Publication Date: 3 November 2021
Once again Thimble causes chaos in Dawson Castle, the bungalow home of failed children’s author Douglas Dawson and his disabled son Jams. This time, however, there is a new character on the scene: Bunches Rattigan, a feisty, football-playing, internet-savvy girl from Mars (or so Jams sees her). When Bunches sets her sights on Thimble, and Jams makes an ill-advised bet with her, the scene is set for a struggle for Thimble’s affections which leads to both hilarious and downright dangerous adventures.
Laugh out loud funny, anarchy and mayhem rule as Jams and Bunches world’s collide. Crazy competitions and hilarious hi-jinks ensue as the pair fight for Thimble’s affections in Thimble’s fourth outing.
Bunches is a great character, with a hard outer shell hiding a little girl who just wants to be liked. I loved watching Jams and Bunches come to understand each other as each new outing showed more of themselves to each other.
What is really great about this book is it has two characters that we rarely see represented in children’s books, Jams with his disability, and Bunches, a looked after child. Not only do we see empathy grow between them, but this book is a great window for others to understand the challenges they and children like them face on a daily basis.
Great for fans of:
- Planet Omar by Zanib Mian and Nasaya Mafaridik
- Dougal Daley by Jackie Marchant and Loretta Schauer
- Cyborg Cat by Ade Adepitan and Carl Pearce
The Guest Post by Jon Blake
As I’m never shy to admit, I’ve always been an egalitarian, and from the outset of my writing career I have featured outsiders and underdogs in my stories. However it was only when my son Jordi was diagnosed with cerebral palsy that I began to conceive characters with the same condition. In fact, Jordi first began to understand his disability from reading “Oshie”, published by Walker in 2011. The fact my son turned out to be an avid reader with a great sense of humour was a great motivation for me, and it was only natural to base Jams, the narrator of Thimble Monkey Superstar on him. And just as Jordi’s unique ways of moving are normal to me, so I wanted to make the character of Jams normal to the reader, rather than making the whole story about his disability.
Overcoming the perception of disabled people as ‘other’ is vital to overcoming prejudice and accepting the disabled into the mainstream of society. The roots of the negative perceptions of disability go deep. The association of physical perfection with virtue, and physical difference with threat, is hard-wired into our culture. This has to change. Approximately 30,000 children in the UK have cerebral palsy (that’s roughly the population of Pontypridd. Motherwell or Warwick). It’s the most common cause of childhood disability. But Jams does not represent everyone with cerebral palsy. It is a condition which manifests itself differently in each individual and ranges from mild to severe in its effects. Jams is somewhere in the middle of the scale: he uses a wheelchair sometimes, walks with the aid of a walker or crutches, and has no problems with speech. But like all disabled people, he needs to be treated with consideration, not with pity or as if he isn’t there.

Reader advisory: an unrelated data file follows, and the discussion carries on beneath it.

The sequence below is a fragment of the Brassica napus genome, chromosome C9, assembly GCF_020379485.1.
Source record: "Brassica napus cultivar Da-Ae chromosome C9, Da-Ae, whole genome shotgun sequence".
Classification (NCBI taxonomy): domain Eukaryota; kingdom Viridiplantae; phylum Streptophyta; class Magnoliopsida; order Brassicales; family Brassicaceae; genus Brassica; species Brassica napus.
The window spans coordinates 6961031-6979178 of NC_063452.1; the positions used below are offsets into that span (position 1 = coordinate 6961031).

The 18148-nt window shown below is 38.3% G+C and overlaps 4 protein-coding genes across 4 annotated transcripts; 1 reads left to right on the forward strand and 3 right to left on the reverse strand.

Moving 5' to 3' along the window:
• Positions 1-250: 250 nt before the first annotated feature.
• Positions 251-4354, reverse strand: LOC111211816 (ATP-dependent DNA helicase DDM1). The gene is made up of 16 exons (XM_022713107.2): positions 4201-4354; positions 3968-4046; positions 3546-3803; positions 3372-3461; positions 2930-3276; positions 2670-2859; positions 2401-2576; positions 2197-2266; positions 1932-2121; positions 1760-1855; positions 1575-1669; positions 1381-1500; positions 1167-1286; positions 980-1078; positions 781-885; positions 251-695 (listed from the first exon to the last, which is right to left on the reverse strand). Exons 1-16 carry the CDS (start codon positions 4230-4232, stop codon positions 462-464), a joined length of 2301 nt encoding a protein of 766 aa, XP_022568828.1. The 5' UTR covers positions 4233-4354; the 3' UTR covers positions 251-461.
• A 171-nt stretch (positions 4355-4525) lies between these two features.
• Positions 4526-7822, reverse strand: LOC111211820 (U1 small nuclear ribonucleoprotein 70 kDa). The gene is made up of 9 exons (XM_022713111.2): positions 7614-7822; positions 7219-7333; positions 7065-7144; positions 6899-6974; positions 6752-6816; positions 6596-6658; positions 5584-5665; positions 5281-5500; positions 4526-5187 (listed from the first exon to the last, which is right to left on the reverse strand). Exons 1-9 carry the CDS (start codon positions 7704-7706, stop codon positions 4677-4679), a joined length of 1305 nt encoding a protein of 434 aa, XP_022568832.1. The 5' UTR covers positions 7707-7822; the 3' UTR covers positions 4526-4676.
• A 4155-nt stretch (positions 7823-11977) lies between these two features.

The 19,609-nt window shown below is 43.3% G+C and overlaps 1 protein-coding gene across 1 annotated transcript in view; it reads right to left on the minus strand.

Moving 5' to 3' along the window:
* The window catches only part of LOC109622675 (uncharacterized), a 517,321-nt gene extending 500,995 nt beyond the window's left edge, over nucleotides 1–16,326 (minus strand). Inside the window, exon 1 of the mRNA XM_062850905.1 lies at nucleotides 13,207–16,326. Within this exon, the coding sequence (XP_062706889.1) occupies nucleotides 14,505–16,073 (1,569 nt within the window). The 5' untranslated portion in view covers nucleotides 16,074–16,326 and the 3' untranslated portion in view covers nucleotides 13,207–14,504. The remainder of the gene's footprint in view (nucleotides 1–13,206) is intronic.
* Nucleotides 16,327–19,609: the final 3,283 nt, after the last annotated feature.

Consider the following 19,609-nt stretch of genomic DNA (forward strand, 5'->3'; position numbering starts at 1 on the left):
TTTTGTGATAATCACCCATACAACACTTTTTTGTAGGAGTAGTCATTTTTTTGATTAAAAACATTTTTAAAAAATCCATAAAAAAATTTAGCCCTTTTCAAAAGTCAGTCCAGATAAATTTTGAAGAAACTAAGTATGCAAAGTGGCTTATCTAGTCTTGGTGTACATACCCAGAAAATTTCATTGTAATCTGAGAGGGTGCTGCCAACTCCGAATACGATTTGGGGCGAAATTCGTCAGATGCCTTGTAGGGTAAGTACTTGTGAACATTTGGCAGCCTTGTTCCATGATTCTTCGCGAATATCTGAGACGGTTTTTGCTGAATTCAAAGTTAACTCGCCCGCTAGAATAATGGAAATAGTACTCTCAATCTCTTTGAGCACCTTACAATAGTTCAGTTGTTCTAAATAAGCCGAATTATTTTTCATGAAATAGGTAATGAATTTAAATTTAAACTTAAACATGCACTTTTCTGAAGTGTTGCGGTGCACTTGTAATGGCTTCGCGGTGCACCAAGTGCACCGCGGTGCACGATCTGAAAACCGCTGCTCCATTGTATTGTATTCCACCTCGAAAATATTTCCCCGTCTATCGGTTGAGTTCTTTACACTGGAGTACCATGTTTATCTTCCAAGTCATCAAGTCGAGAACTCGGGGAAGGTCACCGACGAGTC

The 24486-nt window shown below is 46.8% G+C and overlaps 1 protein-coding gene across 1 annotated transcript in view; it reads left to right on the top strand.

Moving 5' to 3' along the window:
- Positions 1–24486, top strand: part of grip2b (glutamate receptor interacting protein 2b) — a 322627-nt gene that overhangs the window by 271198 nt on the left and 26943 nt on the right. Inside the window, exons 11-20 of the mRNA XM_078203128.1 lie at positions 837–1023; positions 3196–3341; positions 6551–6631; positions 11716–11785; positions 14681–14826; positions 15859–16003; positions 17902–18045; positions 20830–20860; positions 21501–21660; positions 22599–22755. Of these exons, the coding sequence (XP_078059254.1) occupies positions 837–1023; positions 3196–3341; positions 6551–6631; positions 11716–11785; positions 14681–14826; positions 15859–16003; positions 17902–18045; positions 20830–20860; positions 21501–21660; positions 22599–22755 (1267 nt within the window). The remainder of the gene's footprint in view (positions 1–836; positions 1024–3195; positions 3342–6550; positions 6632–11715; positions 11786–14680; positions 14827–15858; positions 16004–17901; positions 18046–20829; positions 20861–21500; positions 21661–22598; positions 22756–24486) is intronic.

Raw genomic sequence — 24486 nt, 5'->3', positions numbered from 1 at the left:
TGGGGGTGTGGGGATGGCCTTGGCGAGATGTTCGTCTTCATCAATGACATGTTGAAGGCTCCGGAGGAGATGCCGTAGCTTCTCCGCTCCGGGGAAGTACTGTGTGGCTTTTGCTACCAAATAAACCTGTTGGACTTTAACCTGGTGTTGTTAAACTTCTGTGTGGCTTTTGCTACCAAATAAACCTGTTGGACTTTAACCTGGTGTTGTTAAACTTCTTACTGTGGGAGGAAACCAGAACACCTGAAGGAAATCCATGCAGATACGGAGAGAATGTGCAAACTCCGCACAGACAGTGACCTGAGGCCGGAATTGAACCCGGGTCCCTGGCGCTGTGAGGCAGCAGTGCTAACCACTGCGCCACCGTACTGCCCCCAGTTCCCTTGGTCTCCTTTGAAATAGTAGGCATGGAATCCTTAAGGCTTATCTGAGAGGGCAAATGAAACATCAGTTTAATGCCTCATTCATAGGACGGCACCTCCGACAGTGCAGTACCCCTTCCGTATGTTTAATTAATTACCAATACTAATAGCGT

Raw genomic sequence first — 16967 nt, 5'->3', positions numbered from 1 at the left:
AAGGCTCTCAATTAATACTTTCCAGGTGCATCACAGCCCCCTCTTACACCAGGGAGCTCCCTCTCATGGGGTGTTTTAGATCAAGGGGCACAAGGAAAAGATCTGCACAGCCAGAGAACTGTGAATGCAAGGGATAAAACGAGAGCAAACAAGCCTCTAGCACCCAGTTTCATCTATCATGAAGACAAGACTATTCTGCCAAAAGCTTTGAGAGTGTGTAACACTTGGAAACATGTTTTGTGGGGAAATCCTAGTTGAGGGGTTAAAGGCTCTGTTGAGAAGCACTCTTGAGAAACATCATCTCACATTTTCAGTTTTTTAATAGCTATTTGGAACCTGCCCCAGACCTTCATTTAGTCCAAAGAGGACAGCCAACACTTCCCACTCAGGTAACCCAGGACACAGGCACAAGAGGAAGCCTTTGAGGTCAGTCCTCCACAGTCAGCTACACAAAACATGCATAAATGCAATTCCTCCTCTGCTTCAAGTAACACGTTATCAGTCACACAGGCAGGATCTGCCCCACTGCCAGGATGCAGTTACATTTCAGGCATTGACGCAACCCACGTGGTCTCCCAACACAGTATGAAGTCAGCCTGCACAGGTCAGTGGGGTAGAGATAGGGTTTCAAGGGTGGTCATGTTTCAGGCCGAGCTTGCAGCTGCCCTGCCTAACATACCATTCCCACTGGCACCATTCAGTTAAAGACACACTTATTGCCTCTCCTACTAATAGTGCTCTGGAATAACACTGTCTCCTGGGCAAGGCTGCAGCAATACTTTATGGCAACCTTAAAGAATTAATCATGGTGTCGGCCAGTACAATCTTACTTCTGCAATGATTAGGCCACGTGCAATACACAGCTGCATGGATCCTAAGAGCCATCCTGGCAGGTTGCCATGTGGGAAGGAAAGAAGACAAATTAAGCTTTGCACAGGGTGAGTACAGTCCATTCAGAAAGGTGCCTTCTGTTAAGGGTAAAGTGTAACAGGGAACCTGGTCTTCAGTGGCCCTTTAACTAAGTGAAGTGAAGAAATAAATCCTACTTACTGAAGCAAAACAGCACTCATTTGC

Reviewers have been glowing on their praise of the Thimble books, children do find them funny, but, let’s be honest, how many nine year olds are attracted to a book with a disabled character on the cover? They have to be won to it. And how many bookshops ensure they have books which reflect the lives of disabled children? How many schools prioritise teaching about disability? Perhaps this reflects the fact that we have a government which pays lip service to the needs of the disabled while consistently penalising them in numerous ways: the cutting of benefits, the removal of training and employment opportunities and the inadequate provision of therapy in the NHS. The Thimble books cannot change all this, but they do provide an ideal way to introduce the subject into schools, libraries and homes. I am proud of many of things I have achieved as a writer, but nothing is more important to me than this.
Huge thanks to Jon for such an insightful guest post and for inviting me to take part in the blog tour for Thimble And The Girl From Mars. Do make sure you check out all of the other stops.